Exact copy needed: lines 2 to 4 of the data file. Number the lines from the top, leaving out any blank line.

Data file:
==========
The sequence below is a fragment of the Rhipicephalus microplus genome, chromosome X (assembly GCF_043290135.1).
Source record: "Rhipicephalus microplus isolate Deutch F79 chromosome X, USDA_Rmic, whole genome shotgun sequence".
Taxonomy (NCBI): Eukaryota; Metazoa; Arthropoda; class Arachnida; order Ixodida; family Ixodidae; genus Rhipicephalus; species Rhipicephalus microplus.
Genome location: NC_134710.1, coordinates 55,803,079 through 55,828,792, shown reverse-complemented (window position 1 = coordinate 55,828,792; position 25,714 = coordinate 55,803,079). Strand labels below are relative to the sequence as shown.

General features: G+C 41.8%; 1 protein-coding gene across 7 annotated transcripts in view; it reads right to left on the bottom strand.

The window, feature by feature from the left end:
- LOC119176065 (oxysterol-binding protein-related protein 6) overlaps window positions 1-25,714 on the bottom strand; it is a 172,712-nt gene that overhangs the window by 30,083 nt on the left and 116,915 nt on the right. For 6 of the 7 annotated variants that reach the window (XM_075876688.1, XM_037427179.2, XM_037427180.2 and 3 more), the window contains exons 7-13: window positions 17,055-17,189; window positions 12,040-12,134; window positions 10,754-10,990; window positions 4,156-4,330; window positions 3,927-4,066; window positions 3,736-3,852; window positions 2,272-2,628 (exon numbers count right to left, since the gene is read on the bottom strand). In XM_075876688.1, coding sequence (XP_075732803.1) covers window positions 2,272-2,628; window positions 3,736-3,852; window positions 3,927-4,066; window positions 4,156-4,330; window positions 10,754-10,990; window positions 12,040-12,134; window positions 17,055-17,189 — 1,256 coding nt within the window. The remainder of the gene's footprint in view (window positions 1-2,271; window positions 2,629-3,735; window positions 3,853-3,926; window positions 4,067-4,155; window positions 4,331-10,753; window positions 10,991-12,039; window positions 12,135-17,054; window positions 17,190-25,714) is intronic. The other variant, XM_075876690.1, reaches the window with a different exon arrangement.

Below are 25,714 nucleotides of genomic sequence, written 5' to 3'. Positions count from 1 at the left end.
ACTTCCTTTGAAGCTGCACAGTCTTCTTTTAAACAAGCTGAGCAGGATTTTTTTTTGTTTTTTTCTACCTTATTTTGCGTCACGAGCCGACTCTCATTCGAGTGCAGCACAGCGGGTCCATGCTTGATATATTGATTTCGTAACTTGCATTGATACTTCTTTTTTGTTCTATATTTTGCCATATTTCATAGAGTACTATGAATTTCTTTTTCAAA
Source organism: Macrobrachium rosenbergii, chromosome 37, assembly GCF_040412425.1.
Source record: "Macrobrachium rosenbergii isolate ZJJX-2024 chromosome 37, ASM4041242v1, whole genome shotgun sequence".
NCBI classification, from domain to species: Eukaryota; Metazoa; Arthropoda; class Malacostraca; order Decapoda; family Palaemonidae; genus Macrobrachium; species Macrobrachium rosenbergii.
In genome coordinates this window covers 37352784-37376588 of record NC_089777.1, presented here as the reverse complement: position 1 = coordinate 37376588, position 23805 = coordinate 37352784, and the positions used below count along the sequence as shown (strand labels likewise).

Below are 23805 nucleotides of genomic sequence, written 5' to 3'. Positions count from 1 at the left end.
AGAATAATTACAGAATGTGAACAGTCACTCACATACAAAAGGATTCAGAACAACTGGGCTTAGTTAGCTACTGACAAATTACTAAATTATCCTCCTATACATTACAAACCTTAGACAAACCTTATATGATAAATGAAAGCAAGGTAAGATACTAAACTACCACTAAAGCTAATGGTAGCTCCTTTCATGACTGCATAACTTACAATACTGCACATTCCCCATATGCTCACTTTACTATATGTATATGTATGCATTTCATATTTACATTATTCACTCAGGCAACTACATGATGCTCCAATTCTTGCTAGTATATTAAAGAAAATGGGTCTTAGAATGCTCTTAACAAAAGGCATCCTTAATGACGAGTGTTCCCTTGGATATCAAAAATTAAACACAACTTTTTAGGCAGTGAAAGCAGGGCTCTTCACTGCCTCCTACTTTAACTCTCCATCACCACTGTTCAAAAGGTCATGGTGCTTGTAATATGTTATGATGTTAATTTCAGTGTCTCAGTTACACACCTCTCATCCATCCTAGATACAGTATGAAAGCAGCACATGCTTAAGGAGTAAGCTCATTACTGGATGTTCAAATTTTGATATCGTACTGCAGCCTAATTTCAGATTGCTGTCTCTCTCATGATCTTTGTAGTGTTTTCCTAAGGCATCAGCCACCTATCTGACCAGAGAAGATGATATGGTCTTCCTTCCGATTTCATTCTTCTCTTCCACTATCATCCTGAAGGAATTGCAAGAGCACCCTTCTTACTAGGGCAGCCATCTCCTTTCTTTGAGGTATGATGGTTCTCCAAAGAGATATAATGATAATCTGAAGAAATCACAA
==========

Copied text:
Source record: "Rhipicephalus microplus isolate Deutch F79 chromosome X, USDA_Rmic, whole genome shotgun sequence".
Taxonomy (NCBI): Eukaryota; Metazoa; Arthropoda; class Arachnida; order Ixodida; family Ixodidae; genus Rhipicephalus; species Rhipicephalus microplus.
Genome location: NC_134710.1, coordinates 55,803,079 through 55,828,792, shown reverse-complemented (window position 1 = coordinate 55,828,792; position 25,714 = coordinate 55,803,079). Strand labels below are relative to the sequence as shown.